The Social Security tax only applies to the first $142,800 an employee earns (for 2021). After that, no more Social Security tax is incurred by either the employee or employer. On the flip side, employees earning more than a set annual income incur an additional 0.9% Medicare tax on any earnings over $200,000 for those filing as single or $250,000 for those filing jointly with a spouse. It’s important to note that the additional Medicare tax rate is applied in addition to the 1.45% and is paid only by the employee; the employer will still owe tax on those wages but only 1.45%.
Do I need to submit Form 941?
Now let’s answer the most burning of questions: Do you need to submit Form 941? If you’re an employer in the United States, chances are, the answer is yes. The vast majority of businesses with one or more W-2 employees are required to submit Form 941 quarterly.
- Paid wages to a W-2 employee (Note: not a contractor) AND
- Owe more than $1,000 in withholding and FICA taxes annually
- Owe less than $1,000 in withholding and FICA taxes annually but do not have written permission from the IRS to file Form 944 instead
- Did not file a final return for the previous quarter, even if you have nothing to report.
You’re required to file Form 941.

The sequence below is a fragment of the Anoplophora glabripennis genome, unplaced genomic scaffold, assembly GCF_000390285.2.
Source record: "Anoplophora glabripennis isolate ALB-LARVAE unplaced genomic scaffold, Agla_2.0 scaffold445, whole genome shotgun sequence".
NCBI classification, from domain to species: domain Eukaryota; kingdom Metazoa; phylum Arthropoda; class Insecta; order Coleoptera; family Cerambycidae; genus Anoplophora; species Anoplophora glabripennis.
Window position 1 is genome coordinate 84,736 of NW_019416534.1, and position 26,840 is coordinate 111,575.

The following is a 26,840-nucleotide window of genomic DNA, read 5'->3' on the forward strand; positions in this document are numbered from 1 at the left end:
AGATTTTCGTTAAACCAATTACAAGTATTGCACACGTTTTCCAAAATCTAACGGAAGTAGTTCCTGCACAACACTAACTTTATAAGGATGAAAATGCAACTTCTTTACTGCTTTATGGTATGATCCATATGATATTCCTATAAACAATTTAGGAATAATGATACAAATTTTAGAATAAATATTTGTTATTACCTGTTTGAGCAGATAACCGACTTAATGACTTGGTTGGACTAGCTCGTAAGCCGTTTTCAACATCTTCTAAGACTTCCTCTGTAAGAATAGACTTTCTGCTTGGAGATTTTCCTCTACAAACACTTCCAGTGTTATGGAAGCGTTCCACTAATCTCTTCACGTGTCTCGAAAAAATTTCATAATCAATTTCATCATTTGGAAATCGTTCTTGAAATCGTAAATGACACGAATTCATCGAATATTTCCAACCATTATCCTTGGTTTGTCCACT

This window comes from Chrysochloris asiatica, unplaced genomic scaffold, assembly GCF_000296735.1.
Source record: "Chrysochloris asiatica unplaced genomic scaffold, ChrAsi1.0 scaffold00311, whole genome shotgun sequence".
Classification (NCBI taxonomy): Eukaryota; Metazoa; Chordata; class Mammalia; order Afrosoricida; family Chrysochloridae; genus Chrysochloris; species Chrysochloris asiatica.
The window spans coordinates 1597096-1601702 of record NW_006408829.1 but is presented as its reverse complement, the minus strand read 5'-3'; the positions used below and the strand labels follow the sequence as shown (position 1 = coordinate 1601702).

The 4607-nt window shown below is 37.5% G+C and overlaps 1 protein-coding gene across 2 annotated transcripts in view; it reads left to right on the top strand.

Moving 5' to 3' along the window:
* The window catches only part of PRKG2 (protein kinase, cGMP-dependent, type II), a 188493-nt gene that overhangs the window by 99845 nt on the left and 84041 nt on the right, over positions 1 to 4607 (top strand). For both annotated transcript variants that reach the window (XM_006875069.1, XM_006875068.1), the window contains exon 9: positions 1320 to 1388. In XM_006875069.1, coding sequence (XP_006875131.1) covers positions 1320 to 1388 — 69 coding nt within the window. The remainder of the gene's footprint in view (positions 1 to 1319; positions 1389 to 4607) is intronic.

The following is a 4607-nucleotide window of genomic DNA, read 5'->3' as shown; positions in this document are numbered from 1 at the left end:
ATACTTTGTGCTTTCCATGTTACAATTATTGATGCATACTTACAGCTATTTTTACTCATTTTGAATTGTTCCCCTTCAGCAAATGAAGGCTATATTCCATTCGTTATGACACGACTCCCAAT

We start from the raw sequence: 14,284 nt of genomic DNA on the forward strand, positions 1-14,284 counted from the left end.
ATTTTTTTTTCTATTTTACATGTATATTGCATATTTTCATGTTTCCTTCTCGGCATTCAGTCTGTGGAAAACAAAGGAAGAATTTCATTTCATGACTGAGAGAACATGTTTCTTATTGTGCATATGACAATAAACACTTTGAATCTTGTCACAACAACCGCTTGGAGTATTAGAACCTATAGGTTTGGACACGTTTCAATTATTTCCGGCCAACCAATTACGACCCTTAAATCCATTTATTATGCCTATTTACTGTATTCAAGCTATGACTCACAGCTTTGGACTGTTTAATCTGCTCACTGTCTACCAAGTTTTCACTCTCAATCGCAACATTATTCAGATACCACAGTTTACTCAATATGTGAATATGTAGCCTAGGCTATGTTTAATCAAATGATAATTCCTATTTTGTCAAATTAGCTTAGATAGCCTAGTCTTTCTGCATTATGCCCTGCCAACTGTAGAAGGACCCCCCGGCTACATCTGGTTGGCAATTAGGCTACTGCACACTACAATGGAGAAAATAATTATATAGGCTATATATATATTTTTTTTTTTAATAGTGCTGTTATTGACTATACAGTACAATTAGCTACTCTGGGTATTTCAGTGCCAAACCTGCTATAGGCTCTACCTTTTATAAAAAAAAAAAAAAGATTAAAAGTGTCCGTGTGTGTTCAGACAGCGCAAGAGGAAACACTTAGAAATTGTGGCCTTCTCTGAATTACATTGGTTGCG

There are, however, a few exceptions to make note of. As Fundera highlights, “businesses that hire only farmworkers and people who hire household employees, such as maids or nannies” do not need to file Form 941. These types of employers have a different tax form they must submit to the government.
In addition, for seasonal businesses, you’re only required to submit Form 941 for the quarters in which you actually paid wages, but ensure you mark yourself as a seasonal business on the 941 so the IRS doesn’t expect returns for all quarters and penalize you for not filing. So, for example, if you run an ecommerce gift shop that hires employees only during the winter holiday season, you likely won’t need to file Form 941 for Quarter 2 (April through June). In this case, you should follow the instructions for line 18a on Form 941 to remain compliant.
If you aren’t a seasonal employer, and have not marked your business as closed, you must file Form 941 quarterly, even if you have not paid wages. Even if your wage and tax amounts are nil, the IRS expects a return and might apply a late filing penalty if you do not file.
If you expect your withholding and FICA tax liability for the year to fall below $1,000, you can contact the IRS to get permission to file Form 944 annually instead.
What is a Form 940 Schedule B?
You may have seen Schedule B pop up and wondered if it means anything for you. The Schedule B is an additional form that is required to be filed with each Form 941 only for employers who are semiweekly schedule depositors.